In my graduate class we read the article “Copyright in the Digital Age” by Gary Becker, an outline was given about the copyright history, current copyright laws and special educational provisions in those copyright laws. The article covered some of the Digital Millennium Copyright Act (DMCA). The article is broken down well enough for young teachers or those new to the education field.
While this article did address the 1978 copyright act that increased the total time the work would be protected under copyright, it failed to mention the Copyright Term Extension Act of 1998. This act froze copyrights for works made in 1923 or afterwards from entering into the public domain. Many works that had been in the public domain in 1998 were taken out of public domain and put into a copyrighted status. Many people believe that this was the Mickey Mouse Act but Steamboat Willie, on which Mickey Mouse’s copyright is based, was created in 1928.
Article I, Section 8, also known as the Copyright Clause, empowers the US Congress to granting limited, exclusive right to the inventors or creators of works. The framers wanted to encourage scientific pursuits and the arts and felt that granting creators copyright furthered this goal. The framers also felt that this time was to be limited and the work should be put into the public domain which was free to use by anyone. Public Domain is the whole of works that are free to be used by anyone.
Besides the glaring omission of the 1998 Copyright Extension Act, the article also left out how fair use affects the general public and journalism. Current journalism is in a state of flux with big news companies being outpaced by the blogosphere. Countries are being overthrown by Twitter. Many journalists are finding out the hard way that reporting on news or popular culture is very legally difficult. Reporters and agencies are being taken to court over copyrighted material that used to fall under fair use guidelines. How will these court cases affect education fair use?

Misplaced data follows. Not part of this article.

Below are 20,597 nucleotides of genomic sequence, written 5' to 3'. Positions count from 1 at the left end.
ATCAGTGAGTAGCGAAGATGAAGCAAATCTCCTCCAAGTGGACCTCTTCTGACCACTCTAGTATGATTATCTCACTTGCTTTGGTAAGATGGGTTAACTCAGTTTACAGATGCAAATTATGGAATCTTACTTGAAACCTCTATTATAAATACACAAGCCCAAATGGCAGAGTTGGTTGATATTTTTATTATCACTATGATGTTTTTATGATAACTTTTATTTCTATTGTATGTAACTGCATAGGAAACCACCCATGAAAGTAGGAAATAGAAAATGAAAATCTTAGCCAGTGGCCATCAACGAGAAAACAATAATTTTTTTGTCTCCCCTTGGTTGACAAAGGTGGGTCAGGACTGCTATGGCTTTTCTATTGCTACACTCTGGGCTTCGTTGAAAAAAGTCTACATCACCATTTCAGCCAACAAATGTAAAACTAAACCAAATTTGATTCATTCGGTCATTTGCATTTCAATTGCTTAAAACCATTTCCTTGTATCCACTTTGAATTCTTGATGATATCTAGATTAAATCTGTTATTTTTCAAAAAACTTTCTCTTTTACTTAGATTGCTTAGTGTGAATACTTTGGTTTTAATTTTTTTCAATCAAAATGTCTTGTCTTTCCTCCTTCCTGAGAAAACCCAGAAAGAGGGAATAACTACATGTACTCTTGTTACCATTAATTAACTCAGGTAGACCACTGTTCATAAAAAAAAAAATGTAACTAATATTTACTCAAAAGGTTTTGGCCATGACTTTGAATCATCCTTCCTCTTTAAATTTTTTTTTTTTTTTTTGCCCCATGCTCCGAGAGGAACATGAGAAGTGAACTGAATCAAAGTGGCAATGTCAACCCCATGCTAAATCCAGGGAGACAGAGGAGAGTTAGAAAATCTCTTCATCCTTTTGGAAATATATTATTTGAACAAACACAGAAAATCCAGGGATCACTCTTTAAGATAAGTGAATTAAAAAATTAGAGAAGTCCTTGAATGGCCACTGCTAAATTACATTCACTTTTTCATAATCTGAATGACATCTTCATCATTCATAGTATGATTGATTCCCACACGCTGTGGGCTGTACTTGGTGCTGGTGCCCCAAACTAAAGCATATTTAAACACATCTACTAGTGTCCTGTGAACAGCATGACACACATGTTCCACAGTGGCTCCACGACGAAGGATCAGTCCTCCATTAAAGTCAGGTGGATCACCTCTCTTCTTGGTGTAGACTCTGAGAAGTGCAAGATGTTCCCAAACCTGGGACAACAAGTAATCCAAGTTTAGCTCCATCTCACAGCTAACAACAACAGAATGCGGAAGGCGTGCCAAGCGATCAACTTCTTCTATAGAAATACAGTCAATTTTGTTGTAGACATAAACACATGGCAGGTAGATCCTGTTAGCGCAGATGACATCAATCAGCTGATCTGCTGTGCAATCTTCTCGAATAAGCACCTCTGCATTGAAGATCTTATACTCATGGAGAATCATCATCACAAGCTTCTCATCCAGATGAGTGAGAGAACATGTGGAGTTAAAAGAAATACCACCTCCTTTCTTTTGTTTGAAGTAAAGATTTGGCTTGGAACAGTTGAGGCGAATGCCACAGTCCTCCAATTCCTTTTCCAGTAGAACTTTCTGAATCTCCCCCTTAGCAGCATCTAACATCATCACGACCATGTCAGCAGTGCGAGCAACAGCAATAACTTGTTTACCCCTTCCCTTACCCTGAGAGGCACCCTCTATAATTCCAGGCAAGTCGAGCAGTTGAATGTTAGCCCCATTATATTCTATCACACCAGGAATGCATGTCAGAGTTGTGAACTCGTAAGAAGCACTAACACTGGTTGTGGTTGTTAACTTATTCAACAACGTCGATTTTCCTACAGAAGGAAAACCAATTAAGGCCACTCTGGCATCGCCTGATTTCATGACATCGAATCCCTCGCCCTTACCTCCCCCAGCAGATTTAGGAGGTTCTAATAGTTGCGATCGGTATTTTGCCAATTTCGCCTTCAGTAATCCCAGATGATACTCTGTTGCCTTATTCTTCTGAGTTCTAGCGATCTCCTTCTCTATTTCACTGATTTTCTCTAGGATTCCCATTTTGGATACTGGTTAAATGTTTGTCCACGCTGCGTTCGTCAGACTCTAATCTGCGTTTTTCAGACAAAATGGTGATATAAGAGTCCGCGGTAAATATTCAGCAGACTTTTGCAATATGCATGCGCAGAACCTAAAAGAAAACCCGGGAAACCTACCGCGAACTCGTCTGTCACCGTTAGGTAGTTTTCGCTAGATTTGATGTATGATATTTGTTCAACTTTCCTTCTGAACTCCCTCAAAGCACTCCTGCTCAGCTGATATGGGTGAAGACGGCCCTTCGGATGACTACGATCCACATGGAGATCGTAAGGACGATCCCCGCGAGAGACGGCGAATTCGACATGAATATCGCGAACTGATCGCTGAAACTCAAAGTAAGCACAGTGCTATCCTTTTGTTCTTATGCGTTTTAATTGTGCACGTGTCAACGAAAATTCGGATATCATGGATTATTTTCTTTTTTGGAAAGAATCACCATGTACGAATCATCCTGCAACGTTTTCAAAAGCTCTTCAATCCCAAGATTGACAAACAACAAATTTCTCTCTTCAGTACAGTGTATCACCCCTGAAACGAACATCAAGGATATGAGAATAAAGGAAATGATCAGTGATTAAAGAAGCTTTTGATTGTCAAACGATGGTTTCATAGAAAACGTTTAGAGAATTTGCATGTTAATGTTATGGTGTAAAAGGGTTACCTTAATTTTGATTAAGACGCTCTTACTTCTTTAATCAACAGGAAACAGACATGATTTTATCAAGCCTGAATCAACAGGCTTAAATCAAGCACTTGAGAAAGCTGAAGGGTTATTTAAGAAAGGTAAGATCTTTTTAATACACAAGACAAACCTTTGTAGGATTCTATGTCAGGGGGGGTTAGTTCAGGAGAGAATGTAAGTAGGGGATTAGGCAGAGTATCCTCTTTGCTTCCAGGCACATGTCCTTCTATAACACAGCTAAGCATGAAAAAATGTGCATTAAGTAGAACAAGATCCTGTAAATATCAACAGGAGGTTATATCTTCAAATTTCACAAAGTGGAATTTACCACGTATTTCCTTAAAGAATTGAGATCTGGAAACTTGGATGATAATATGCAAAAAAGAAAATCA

Another issue touched on by Mr. Becker is technological circumvention. According to the DMCA, if there are technical barriers put in place by the creator of a work, it is illegal to circumvent these barriers. As a scientist and engineer, I like to take things apart and figure out how they work. This simple hobby has been criminalized. Reverse engineering was an acceptable way to gain knowledge. The first steam locomotive was reverse engineered from a British design. Reverse engineering democratizes technology. The DMCA also changed ownership. No longer can the buyer assume that the product he or she bought can be used for any purpose. Imagine buying a hammer and a screwdriver and finding out the license for each is limited to hammering certain brand of nails and using certain brand of screws. Most hardware and software purchased today have limitations in the licenses that limit how the consumer can use that product. If a consumer used the screwdriver to open a paint can, or used the hammer in demolition work, they are in direct conflict with the license and the DMCA.
Because of the draconian measures of the DMCA, several new developments have evolved that may benefit teachers. Ignoring the black hat hacking scene, let us focus on two emerging “copyleft” movements. Creative Commons allows flexibility and freedom of artist, publishers and educators to access material both analog and digital, but mostly digital. Creative Commons allows flexible copyrights, especially in respect to digital. The other “copyleft” movement is GNU General Public License. This is a software license for free software by those who believe in free software. If commercially made software was made with any software code that is covered by the GNU General Public License, then the software has to be made publically available for free. Much of the Linux operating system is built of the GNU License, as are many other programs.
As a former engineer, I knew about the copyright issue but I did not know how educators were affected or what they are being taught. Most educators are frightened by the large sticks that districts and big media wave at them. There are several legal and free alternatives available for teachers. Why do educators trust a major for-profit publishing house over altruistic non-profit organizations? Does the educator ever consider the internal motivations of the for-profit corporation?
This article was a good starting point for the discussion of copyright. It failed to mention updates in the law, some important acts on copyright and failed to mention alternatives or explain public domain. The author seemed to want his article to be a jumping point for more in depth study of copyright. Did the framers really want art and science to be protected indefinitely? Would Samuel Clemens want his works to be removed from the public domain so that his distant descendants could profit from his work? I think I know the answer and so do you.
*note: the link above is the only reference I could find in a hurry. Anyone else have a good link please let me know. Thanks!